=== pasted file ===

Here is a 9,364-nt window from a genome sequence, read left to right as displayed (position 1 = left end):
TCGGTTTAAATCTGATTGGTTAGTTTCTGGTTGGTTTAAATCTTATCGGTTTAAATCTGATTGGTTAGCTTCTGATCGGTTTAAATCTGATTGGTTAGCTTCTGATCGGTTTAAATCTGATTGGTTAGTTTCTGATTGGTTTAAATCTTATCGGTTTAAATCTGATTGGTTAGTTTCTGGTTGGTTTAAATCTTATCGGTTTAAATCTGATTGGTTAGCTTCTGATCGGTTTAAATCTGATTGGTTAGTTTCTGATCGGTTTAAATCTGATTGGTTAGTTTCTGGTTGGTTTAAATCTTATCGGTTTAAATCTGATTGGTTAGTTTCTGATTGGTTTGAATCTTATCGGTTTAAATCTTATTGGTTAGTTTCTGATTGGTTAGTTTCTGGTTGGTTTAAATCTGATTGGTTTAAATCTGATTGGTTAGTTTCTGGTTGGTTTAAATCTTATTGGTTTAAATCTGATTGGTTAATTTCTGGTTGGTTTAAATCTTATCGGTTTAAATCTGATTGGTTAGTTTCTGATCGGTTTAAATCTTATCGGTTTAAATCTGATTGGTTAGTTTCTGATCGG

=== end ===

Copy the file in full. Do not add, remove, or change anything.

Here is a 9,364-nt window from a genome sequence, read left to right as displayed (position 1 = left end):
TCGGTTTAAATCTGATTGGTTAGTTTCTGGTTGGTTTAAATCTTATCGGTTTAAATCTGATTGGTTAGCTTCTGATCGGTTTAAATCTGATTGGTTAGCTTCTGATCGGTTTAAATCTGATTGGTTAGTTTCTGATTGGTTTAAATCTTATCGGTTTAAATCTGATTGGTTAGTTTCTGGTTGGTTTAAATCTTATCGGTTTAAATCTGATTGGTTAGCTTCTGATCGGTTTAAATCTGATTGGTTAGTTTCTGATCGGTTTAAATCTGATTGGTTAGTTTCTGGTTGGTTTAAATCTTATCGGTTTAAATCTGATTGGTTAGTTTCTGATTGGTTTGAATCTTATCGGTTTAAATCTTATTGGTTAGTTTCTGATTGGTTAGTTTCTGGTTGGTTTAAATCTGATTGGTTTAAATCTGATTGGTTAGTTTCTGGTTGGTTTAAATCTTATTGGTTTAAATCTGATTGGTTAATTTCTGGTTGGTTTAAATCTTATCGGTTTAAATCTGATTGGTTAGTTTCTGATCGGTTTAAATCTTATCGGTTTAAATCTGATTGGTTAGTTTCTGATCGG